Sometimes I believe people talk randomly in public to attract attention, perhaps they have not spoken to anyone all day and need a chat so talking to strangers loudly in public is the only way they can talk to someone.

I don’t usually take unpleasant remarks seriously; I just walk away because I feel people are usually rude and nasty because of their personal struggles.

I love Nigeria and I really miss the food and weather sometimes, one thing I cannot comprehend is the impunity and bad leadership going on there.

Sometimes I miss my boiled organic sweet yellow corn and local pear-ube, I also miss my okpa wawa, Rivers native soup and a host of other delicacies I’m used to.

I would love to live in a world devoid of racism, but is this possible?

More questions than answers!

‘I refuse to accept the view that mankind is so tragically bound to the starless midnight of racism and war that the bright daybreak of peace and brotherhood can never become a reality… I believe that unarmed truth and unconditional love will have the final word’. Martin Luther King, Jr.

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4 thoughts on “My Experience With ‘Subtle Racism’ In The UK

  1. Beautiful piece right there and impressive disposition to life you have.

    To attempt your last question, which I guess is rhetoric, it is a NO. There is no absolute stop to racism when other kinds of deeds with similar features as racism exist in other layers of the society. Many have outlawed racism and some of its kinds, and I think that’s a great deal. Some other kinds of deeds similar to racism in my view include: tribalism, fraternity, political party system, and there could be more.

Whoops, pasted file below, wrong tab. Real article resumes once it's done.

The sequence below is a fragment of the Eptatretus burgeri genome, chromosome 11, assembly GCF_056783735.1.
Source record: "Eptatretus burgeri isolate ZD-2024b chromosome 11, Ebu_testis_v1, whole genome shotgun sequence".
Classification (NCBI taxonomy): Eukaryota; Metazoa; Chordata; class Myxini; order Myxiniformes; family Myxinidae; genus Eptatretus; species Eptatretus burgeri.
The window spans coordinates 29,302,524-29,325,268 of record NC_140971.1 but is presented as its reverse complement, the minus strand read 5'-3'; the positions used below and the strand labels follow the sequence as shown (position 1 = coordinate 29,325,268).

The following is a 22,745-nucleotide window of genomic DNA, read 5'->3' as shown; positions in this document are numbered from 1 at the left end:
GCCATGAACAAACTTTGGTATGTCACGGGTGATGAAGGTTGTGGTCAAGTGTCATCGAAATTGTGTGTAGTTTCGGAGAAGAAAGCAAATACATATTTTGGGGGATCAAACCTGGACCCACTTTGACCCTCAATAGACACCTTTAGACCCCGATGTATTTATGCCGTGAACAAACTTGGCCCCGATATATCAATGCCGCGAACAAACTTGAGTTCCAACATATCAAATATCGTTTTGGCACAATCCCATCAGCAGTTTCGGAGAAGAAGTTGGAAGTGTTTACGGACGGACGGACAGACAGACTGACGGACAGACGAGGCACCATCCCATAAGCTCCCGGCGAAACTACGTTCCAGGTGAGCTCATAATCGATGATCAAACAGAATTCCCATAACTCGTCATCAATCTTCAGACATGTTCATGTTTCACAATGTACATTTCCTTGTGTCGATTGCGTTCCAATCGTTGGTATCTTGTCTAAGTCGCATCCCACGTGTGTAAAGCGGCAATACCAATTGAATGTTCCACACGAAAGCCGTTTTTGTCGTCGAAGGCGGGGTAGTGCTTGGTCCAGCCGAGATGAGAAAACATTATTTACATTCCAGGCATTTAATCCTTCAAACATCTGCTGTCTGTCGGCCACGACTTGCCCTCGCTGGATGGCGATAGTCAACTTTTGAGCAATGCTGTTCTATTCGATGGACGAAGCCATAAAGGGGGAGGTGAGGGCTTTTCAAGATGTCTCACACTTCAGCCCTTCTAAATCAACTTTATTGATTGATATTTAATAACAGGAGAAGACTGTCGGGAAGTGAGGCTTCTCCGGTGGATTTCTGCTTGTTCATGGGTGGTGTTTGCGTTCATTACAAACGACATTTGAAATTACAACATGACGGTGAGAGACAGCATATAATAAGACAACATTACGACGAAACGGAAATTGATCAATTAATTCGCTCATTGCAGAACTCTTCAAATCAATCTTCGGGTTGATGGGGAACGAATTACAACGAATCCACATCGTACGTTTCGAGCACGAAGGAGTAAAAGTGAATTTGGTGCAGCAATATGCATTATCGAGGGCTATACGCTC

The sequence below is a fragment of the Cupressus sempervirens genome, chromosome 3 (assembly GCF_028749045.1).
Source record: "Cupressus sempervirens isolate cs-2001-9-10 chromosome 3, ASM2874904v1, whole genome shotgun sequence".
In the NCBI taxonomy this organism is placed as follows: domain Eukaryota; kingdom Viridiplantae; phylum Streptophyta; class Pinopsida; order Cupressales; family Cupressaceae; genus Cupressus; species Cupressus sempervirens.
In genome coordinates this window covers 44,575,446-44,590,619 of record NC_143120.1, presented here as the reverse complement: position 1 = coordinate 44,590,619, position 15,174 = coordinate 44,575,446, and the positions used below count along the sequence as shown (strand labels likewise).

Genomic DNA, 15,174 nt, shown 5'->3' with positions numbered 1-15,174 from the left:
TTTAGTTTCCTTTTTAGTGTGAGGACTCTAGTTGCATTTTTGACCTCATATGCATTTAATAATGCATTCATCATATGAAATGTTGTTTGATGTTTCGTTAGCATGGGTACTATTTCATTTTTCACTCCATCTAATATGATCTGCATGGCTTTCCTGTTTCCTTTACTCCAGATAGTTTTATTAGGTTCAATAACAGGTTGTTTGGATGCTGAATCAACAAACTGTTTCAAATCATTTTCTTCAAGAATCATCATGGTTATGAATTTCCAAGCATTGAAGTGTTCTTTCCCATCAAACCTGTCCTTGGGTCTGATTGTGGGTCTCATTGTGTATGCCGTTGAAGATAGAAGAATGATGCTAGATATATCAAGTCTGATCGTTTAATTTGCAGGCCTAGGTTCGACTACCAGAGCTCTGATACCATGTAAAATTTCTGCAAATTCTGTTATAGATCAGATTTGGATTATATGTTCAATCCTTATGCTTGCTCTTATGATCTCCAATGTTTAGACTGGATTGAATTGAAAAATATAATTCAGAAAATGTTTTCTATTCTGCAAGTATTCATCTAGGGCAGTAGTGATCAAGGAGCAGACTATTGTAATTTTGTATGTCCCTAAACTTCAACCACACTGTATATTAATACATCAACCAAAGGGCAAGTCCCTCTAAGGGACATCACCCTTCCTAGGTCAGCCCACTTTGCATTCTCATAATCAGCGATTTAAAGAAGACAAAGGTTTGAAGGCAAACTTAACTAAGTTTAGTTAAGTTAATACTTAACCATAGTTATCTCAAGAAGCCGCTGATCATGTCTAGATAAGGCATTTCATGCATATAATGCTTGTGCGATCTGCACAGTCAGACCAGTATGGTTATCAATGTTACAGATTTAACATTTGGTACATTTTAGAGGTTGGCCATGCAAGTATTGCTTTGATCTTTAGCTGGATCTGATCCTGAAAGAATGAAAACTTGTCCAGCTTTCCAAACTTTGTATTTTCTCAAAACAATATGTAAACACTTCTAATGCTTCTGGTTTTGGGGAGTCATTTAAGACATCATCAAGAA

1. Yes you are right Nago,
      Other forms of racism has eaten deed into the fabric of our society.
      We must continue to speak up against all forms of racism

  2. Adaku, thank you for sharing your experience with subtle racism which all black people living in Europe and North America can relate to.
    Africa is without doubt a beautiful continent with a rich culture. Like you, those of us who grew up there miss it especially the weather and food.

    You asked if racism can be eradicated in our world. My answer will be yes, but this can only be done by black people themselves.

    We made a choice to leave all that is good about our continent and come here principally because the leadership impoverishes its people and denies them opportunity. We have come to the west for better life.

    Towards the end of my postgraduate studies here in England, my supervisor and I where looking at options for me post graduation. He advised me to consider relocating to Australia, Canada or the US; his reason? The occupants of these countries were immigrants as opposed to Europe where some people believe they own the land.

    Racism is a state of the mind. In the mind of white people and those from the developed world, black skin is synonymous with the poverty and bad leadership that we all ran away from. The black skin is not an ‘aberration’ in itself but the people are seen as a ‘burden’ to a world where innovation, creativity and knowledge hold-sway and black Africa brings very little to the table

    Racism can only be eradicated when Africa, especially sub-Saharan Africa becomes democratic, a hub for innovation and thereby prosperous. It is all in our hands.